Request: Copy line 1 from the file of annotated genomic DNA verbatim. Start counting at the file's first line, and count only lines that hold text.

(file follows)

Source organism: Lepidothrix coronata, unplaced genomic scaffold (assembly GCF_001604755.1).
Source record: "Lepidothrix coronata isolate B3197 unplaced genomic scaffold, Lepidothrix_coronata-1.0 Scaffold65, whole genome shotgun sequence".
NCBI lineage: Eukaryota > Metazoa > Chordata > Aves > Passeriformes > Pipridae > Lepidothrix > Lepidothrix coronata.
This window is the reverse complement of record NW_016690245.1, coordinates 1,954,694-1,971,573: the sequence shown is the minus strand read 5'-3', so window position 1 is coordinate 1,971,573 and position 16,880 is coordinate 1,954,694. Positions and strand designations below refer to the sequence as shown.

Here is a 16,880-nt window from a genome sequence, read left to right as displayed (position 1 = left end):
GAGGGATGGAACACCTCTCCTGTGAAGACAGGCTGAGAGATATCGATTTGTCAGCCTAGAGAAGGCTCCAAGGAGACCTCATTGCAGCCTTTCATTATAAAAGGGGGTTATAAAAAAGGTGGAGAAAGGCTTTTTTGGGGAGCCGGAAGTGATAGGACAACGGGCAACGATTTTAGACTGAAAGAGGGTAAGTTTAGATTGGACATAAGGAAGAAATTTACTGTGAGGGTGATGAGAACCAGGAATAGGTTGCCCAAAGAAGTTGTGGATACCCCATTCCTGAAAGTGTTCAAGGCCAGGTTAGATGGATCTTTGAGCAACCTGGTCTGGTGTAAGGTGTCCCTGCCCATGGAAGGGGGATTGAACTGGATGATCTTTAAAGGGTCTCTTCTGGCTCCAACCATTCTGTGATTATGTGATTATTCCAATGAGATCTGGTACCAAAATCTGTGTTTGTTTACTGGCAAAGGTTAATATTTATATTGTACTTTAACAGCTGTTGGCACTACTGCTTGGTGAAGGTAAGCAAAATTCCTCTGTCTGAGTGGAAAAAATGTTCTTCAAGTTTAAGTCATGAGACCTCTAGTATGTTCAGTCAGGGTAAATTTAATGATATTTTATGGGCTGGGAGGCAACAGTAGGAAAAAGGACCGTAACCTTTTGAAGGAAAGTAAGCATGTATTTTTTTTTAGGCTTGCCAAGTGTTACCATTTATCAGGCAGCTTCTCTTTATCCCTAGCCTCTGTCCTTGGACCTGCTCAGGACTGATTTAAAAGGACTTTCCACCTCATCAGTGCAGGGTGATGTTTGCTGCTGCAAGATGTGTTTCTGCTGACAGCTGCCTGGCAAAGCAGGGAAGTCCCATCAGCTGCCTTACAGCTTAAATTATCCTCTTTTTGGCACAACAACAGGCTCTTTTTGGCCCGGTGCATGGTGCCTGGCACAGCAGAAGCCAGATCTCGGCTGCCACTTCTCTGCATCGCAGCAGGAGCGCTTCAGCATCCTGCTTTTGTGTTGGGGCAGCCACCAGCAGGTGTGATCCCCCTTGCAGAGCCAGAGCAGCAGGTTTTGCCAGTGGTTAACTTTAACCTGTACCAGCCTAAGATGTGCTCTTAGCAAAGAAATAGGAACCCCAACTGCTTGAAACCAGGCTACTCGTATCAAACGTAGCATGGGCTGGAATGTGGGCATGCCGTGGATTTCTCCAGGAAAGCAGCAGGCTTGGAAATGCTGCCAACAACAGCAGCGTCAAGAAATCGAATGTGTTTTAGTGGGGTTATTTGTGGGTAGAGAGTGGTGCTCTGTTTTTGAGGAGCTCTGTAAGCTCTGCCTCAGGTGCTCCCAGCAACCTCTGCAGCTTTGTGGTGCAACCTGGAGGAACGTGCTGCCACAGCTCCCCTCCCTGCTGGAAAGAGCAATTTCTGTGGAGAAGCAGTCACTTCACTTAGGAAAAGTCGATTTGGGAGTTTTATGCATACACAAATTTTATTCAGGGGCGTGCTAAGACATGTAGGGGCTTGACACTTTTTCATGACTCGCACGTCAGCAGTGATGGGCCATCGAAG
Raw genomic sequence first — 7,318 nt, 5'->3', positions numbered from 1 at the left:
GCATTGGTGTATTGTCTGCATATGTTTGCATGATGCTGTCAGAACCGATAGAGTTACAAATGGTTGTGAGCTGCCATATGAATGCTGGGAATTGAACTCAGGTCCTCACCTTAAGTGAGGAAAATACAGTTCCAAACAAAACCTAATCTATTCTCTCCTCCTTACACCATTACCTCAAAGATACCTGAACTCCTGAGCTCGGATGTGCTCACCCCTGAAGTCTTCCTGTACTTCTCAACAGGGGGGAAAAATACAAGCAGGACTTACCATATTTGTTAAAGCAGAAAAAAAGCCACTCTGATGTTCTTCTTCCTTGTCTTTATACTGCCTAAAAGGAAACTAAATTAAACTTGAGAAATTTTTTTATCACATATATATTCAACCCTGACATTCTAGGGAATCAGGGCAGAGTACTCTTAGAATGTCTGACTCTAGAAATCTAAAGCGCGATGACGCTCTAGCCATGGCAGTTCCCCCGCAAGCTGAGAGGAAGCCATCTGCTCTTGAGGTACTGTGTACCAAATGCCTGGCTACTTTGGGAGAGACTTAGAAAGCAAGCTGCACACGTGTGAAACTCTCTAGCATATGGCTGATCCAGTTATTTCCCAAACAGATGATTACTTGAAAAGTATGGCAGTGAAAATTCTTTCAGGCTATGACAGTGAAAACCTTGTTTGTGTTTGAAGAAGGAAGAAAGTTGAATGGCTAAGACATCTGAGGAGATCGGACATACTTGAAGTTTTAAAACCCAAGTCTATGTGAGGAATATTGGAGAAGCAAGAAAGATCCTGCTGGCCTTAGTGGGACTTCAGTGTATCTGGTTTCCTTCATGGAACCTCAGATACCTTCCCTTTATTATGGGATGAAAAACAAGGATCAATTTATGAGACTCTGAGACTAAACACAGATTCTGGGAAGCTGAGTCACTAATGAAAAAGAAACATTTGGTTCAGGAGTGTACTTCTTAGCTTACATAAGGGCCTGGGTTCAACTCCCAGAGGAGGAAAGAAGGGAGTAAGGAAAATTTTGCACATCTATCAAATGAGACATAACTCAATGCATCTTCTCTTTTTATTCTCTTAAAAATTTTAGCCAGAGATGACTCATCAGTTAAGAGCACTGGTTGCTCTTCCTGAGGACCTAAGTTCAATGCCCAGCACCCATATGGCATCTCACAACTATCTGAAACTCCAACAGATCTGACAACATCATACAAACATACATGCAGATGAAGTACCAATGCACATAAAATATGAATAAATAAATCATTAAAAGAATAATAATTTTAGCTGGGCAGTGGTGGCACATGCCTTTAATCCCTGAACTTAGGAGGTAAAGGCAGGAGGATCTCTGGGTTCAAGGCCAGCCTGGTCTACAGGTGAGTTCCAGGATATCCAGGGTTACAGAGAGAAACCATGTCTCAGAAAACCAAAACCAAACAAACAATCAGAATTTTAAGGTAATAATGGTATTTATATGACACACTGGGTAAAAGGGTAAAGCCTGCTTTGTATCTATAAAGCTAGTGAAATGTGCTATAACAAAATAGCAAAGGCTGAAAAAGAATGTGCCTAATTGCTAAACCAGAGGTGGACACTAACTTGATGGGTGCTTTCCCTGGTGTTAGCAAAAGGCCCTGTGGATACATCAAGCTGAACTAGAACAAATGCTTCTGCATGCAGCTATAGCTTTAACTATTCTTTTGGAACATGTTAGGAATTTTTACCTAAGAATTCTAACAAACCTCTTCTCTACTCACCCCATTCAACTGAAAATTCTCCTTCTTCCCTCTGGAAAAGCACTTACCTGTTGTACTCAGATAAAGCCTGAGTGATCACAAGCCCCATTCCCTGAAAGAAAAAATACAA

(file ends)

Source organism: Lepidothrix coronata, unplaced genomic scaffold (assembly GCF_001604755.1).